Hold on to your comics and capes.
Organizers of Capital City Comic Con have announced a hiatus for 2023, meaning the well-known Victoria-based event won’t be returning next year.
The sci-fi and comic convention packed the Victoria Conference Centre downtown for three days this past September, months later than initially scheduled and following a two-year pause due to the COVID-19 pandemic.
Presenting partners, including Destination Greater Victoria, the Downtown Victoria Business Association and The National Toy Museum of Canada, represented by Cherry Bomb Toys, say this year’s event was well received and well attended.
However, given the resources and demands required to plan the annual event in its traditional month of March, hosting one next year is “beyond the capacity of the organizations,” according to the partners.
A hiatus is “the right decision,” said Jeff Bray, CEO of the Downtown Victoria Business Association, in a news release Monday.
While noting the event attracts both out-of-town visitors and locals, bringing in talent from shows and movies including Star Trek, Scary Movie and Pokemon, Bray says the spring is fast approaching.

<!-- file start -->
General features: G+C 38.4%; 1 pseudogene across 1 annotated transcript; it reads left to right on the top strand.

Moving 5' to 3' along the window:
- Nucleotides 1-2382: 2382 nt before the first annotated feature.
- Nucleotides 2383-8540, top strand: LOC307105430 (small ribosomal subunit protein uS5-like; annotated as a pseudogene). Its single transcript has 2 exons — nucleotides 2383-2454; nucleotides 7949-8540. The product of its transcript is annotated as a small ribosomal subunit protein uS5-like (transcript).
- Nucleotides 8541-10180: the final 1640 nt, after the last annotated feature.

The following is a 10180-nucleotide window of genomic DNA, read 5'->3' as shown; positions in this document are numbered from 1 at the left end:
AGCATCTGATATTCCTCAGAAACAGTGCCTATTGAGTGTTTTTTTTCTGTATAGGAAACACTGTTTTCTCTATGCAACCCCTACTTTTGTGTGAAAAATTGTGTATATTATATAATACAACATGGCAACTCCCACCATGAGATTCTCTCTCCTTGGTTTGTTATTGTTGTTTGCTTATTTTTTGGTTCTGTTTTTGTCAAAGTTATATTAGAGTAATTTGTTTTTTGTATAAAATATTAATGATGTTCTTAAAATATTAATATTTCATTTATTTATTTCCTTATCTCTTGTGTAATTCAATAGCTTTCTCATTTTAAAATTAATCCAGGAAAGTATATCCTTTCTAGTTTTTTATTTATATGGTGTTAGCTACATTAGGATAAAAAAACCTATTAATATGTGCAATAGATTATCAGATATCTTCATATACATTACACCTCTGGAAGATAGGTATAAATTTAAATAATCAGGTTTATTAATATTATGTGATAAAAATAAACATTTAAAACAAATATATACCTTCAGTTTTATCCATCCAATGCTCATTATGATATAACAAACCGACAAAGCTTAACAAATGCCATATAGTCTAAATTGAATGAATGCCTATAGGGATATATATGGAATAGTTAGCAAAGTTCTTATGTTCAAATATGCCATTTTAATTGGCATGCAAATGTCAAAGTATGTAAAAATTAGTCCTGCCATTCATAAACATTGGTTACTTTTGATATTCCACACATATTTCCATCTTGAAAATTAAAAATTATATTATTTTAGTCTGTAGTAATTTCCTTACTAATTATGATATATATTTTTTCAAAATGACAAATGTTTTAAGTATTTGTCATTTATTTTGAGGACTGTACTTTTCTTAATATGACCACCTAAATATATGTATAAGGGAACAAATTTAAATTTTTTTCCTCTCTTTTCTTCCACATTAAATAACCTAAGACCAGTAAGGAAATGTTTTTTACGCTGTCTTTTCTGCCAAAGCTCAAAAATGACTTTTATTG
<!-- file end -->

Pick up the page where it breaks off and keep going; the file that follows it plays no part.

“We have set the bar high for this event and want to deliver the best product possible. Holding the event in March 2023 is too soon. I support taking a step back, evaluating the event and considering how best to proceed,” he said.
Meanwhile, Paul Nursey, CEO of Destination Greater Victoria, says given his non-profit’s limited resources, staff must “weigh the effort required to hold a successful event with our focus on marketing, sales, and enhancing sustainable tourism development” locally.
“We want to deliver for our members and stakeholders in our many lines of business. This is where our focus will be in 2023,” Nursey said.
For Candice Woodward, owner of Cherry Bomb Toys, the event has been a passion of hers since the beginning, especially since she loves the Cosplay, fan culture, community, and seeing so many happy faces and families attend.
Yet Woodward echoes Bray and Nursey, saying a successful comic con is a lot of work and navigating the event amid a pandemic, given its size, isn’t easy.
“We appreciate everyone’s support of our non-profit convention over the years and we will revisit putting on another in the future. Thank you to everyone who helped make this event so special,” added Woodward.